Date: Jan 19, 2013 3:53 AM Author: mueckenh@rz.fh-augsburg.de Subject: Matheology § 193

Matheology § 193

{{In 1927 David Hilbert gave a talk at Hamburg university, where he

explained his opinions about the foundations of mathematics.}} It is a

great honour and at the same time a necessity for me to round out and

develop my thoughts on the foundations of mathematics, which was

expounded here one day five years ago {{compare Kalenderblatt 101212

to 101214

http://www.hs-augsburg.de/~mueckenh/KB/

}} and which since then have constantly kept me most actively

occupied. With this new way of providing a foundation for mathematics,

which we may appropriately call a proof theory, I pursue a significant

goal, for I should like to eliminate once and for all the questions

regarding the foundations of mathematics [...]

I have already set forth the basic features of this proof theory of

mine on different occasions, in Copenhagen [1922], here in Hamburg

[1922], in Leipzig [1922], and in Münster [1925]; in the meantime much

fault has been found with it, and objections of all kinds have been

raised against it, all of which I consider just as unfair as it can

be. [...]

Poincaré already made various statements that conflict with my

views; above all, he denied from the outset the possibility of a

consistency proof for the arithmetic axioms, maintaining that the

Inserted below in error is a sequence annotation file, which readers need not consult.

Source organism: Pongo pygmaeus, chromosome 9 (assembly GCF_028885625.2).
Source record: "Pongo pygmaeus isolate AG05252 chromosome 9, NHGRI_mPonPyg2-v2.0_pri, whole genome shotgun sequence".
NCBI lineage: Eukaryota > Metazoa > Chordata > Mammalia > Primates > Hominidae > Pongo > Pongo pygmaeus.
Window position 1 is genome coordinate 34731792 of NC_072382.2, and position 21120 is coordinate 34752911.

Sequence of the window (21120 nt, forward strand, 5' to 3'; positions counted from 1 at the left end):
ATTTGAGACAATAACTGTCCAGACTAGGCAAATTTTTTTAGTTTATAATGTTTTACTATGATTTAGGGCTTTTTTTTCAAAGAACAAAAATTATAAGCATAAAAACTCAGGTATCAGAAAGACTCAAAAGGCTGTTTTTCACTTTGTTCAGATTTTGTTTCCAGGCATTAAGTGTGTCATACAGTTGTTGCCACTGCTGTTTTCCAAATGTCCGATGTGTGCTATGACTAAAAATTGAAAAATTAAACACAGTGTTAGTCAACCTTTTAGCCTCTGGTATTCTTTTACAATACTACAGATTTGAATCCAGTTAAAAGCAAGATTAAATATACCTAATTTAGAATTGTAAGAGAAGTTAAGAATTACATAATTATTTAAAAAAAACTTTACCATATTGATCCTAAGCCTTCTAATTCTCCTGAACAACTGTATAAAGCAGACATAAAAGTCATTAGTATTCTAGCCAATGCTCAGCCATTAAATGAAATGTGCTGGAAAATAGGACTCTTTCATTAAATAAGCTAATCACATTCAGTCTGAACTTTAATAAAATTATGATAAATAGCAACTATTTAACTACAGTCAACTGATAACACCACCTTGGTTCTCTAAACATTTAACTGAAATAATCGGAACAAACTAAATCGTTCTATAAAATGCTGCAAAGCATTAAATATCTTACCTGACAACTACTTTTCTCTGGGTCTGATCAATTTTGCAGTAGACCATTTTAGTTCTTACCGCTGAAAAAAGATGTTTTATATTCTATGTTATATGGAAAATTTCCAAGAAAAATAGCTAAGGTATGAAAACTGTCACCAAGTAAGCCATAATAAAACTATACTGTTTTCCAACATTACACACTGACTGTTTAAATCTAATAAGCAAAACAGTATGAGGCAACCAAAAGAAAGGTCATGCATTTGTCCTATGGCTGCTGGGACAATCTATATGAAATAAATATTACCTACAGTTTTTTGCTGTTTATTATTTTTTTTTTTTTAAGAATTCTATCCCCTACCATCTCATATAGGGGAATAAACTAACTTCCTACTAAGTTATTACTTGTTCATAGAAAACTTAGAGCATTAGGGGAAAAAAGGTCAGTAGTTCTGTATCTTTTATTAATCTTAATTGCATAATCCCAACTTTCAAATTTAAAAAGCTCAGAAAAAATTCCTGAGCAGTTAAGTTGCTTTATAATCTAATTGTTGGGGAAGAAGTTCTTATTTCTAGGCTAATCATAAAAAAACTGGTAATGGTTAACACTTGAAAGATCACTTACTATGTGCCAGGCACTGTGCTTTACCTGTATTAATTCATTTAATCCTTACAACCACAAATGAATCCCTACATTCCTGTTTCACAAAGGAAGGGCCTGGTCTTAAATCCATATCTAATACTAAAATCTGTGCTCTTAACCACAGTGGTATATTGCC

consistency of the method of mathematical induction could never be

proved except through the inductive method itself. [...] Regrettably

Poincaré, the mathematician who in his generation was the richest in

ideas and the most fertile, had a decided prejudice against Cantor's

theory, which prevented him from forming a just opinion of Cantor's

magnificent conceptions. Under these circumstances Poincaré had to

reject my theory, which, incidentally, existed at that time only in

its completely inadequate early stages. Because of his authority,

Poincaré often exerted a one-sided influence on the younger

generation. {{Not to a sufficient degree, unfortunately. --- Then

Hilbert discusses the objections by Russell and Whitehead and finally

Brouwer. Hilbert concludes:}} I cannot for the most part agree with

their tendency; I feel, rather, that they are to a large extent behind

the times, as if they came from a period when Cantor's majestic world

of ideas had not yet been discovered. {{A world discovered by a man

who was behind his times, who did not recognize atoms in the late 19th

century, but rejected evolution, who believed in an infinite set of

angels and took the basis of his mathematics from the holy bible: "in

infinity and beyond".}}

[E. Artin et al. (eds.): "D. Hilbert: Die Grundlagen der

Mathematik" (1927). Abh. Math. Seminar Univ. Hamburg, vol. 6, Teubner,

Leipzig (1928) 65-85. English translation: J. van Heijenoort: "From

Frege to Gödel", Harvard Univ. Press, Cambridge, Mass. (1967) 464-479]

Regards, WM